This post is part of a series where I share my experience while building a Dungeon crawler game. The code can be found on GitHub.


The Plan

Have a database ready at the "press of a button". By "ready", I mean up and running, with data in it, and accessible to all developer tools.

Preparation for the Database

We need a script to create the database schema and some data. There are many ways to achieve this. A beginner-friendly way is to create an empty database and use a tool like Azure Data Studio to help create the SQL scripts. Doing it this way will validate that the script works.

The Docker command to create the database's container will change a little depending on the database you are using but here what's a MySQL one look like:

docker run --name some-mysql -e MYSQL_ROOT_PASSWORD='rootPassword' -p 3306:3306 -d mysql 

Where some-mysql is the name you want to assign to your container, rootPassword is the password to be set for the MySQL root user and -d means that the container will run detached. The -p option is used to map the port 3306 of the container to the port 3306 of the host. This is required to be able to connect to the database from the host.

output of the docker run command


Now, a MySQL server is running inside the container. To connect to the server with Azure Data Studio use the extension MySQL extension for Azure Data Studio. Microsoft has a QuickStart: Use Azure Data Studio to connect and query MySQL if needed. Create a new connection in Azure Data Studio, then create a database (ex: 2d6db).

Create a new connection in Azure Data Studio

You can use the MySQL command-line tool if you prefer, but Azure Data Studio offers a lot of help when you are not that familiar with SQL. You can even use the Copilot extension and ask it to write the SQL statement for you. It's pretty good!

If you want to learn more about this, check the Open at Microsoft episode: Copilot is now in Azure Data Studio and this is how it can help you! to see it in action.

It's fantastic to generate a first draft of the create statements and to make queries.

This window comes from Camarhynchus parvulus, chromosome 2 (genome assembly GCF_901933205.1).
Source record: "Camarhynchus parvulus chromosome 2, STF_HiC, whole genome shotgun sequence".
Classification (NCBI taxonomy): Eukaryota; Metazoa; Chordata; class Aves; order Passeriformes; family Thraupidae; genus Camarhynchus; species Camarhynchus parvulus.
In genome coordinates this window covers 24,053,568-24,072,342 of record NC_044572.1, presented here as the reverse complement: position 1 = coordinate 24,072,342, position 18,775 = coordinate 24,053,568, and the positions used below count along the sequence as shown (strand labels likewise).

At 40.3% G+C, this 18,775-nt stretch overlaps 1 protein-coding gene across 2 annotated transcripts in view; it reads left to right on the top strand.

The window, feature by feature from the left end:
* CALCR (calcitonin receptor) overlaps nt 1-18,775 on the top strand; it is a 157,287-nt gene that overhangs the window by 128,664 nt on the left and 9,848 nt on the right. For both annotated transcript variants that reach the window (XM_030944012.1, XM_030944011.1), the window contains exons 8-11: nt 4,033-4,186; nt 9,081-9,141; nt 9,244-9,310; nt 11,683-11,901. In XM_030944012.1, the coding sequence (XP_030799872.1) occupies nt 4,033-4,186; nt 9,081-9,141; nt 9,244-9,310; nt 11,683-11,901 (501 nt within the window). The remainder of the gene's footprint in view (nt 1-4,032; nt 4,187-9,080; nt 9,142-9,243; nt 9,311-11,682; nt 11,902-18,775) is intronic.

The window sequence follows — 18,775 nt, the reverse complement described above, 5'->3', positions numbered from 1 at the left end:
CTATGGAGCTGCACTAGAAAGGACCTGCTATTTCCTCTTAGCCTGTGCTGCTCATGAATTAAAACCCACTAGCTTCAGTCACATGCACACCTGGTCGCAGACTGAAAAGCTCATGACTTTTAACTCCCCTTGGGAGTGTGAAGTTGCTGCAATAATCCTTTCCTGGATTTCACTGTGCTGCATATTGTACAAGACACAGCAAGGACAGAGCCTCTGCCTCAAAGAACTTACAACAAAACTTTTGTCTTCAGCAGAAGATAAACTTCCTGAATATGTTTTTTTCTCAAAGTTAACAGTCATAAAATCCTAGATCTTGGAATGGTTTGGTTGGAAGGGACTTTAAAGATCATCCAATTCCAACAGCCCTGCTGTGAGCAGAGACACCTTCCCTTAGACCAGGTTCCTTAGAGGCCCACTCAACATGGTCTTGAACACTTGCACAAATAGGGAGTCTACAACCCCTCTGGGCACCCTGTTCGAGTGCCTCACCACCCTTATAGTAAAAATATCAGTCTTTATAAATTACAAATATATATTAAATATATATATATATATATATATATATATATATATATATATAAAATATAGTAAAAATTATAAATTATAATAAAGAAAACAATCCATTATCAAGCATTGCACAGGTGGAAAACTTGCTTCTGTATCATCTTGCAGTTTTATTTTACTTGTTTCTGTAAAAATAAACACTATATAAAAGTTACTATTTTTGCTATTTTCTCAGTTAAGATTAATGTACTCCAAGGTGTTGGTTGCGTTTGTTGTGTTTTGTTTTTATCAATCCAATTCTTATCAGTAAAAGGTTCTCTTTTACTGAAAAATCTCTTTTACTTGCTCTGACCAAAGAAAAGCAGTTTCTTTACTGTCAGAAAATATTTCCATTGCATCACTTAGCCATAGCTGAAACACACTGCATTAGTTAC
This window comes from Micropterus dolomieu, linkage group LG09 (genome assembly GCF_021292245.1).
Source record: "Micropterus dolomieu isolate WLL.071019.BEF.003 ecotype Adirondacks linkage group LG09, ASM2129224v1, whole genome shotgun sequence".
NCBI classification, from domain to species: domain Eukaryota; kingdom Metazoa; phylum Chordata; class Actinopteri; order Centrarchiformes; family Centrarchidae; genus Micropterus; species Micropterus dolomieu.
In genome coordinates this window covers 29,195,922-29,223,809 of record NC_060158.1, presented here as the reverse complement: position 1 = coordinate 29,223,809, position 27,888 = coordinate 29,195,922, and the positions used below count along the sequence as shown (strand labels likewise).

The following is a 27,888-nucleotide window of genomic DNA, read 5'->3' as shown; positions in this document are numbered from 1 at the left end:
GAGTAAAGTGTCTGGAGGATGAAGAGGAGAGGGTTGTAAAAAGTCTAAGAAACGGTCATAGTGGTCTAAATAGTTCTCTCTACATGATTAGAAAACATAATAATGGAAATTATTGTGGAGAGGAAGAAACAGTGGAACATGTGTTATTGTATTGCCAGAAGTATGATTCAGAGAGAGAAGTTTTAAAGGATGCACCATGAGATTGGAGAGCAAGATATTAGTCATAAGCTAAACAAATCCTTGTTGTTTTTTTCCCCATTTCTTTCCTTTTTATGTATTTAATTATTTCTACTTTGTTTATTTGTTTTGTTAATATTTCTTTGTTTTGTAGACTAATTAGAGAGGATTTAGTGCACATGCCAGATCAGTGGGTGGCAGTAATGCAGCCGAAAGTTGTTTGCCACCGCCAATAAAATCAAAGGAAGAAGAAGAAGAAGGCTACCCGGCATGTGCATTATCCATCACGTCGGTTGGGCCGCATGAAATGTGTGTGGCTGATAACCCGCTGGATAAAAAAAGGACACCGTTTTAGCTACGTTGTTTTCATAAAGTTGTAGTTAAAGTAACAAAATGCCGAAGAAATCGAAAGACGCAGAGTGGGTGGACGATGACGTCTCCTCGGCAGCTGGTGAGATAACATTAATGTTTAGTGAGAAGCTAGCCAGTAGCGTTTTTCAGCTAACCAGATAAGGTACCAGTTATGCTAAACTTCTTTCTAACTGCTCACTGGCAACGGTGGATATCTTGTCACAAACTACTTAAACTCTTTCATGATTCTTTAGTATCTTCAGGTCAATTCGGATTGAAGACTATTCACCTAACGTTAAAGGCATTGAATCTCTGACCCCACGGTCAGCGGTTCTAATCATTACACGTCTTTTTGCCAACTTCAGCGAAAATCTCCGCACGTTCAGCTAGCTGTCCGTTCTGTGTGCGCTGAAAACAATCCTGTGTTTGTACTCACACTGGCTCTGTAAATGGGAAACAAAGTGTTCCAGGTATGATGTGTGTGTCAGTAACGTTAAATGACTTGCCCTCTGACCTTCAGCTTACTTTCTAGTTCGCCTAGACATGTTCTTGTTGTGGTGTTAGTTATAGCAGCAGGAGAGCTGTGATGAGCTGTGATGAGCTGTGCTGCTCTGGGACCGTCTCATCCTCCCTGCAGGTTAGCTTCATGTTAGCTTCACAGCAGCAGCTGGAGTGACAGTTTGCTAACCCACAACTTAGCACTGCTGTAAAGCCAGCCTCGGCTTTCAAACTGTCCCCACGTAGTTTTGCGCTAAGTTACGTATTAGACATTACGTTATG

Copilot writing SQL

Let's create two SQL scripts. The first one will be to create the schema with all the tables. The idea here is to write the script and execute it to validate the results. Here is an example creating only one table to keep the post simple.

-- schema.sql

CREATE TABLE IF NOT EXISTS 2d6db.rooms (
  id int NOT NULL AUTO_INCREMENT,
  roll int DEFAULT 0,
  level int DEFAULT 1,
  size varchar(10) DEFAULT NULL,
  room_type varchar(255) DEFAULT NULL,
  description varchar(255) DEFAULT NULL,
  encounter varchar(255) DEFAULT NULL,
  exits varchar(255) DEFAULT NULL,
  is_unique bool DEFAULT false,
  PRIMARY KEY (id)
);

Now that there are tables in the database, let's fill them with seed data. For this, the second SQL script will contain insert statement to populate the tables. We don't need all the data but only what will be useful when developing. Think about creating data to cover all types or scenarios, it's a development database so it should contain data to help you code.

-- data.sql

INSERT INTO 2d6db.rooms(roll, level, room_type, size, description, exits, is_unique)
VALUES (2,1,'Empty space', 'small','There is nothing in this small space', 'Archways',false);

INSERT INTO 2d6db.rooms(roll, level, room_type, size, description, exits, is_unique)
VALUES (3,1,'Strange Text', 'small','This narrow room connects the corridors and has no furniture. On the wall though...', 'Archways',false);

INSERT INTO 2d6db.rooms(roll, level, room_type, size, description, exits, is_unique)
VALUES (4,1,'Grakada Mural', 'small','There is a large mural of Grakada here. Her old faces smiles...', 'Archways',true);

Note: You can now stop the database's container with the command: docker stop some-mysql. We don't need it anymore.

Putting All the Pieces Together

This is when the magic starts to show up. Using a Docker Compose file, we will start the database container and execute the two SQL scripts to create and populate the database.

# docker-compose.yml

services:
  
  2d6server:
    image: mysql
    command: --default-authentication-plugin=mysql_native_password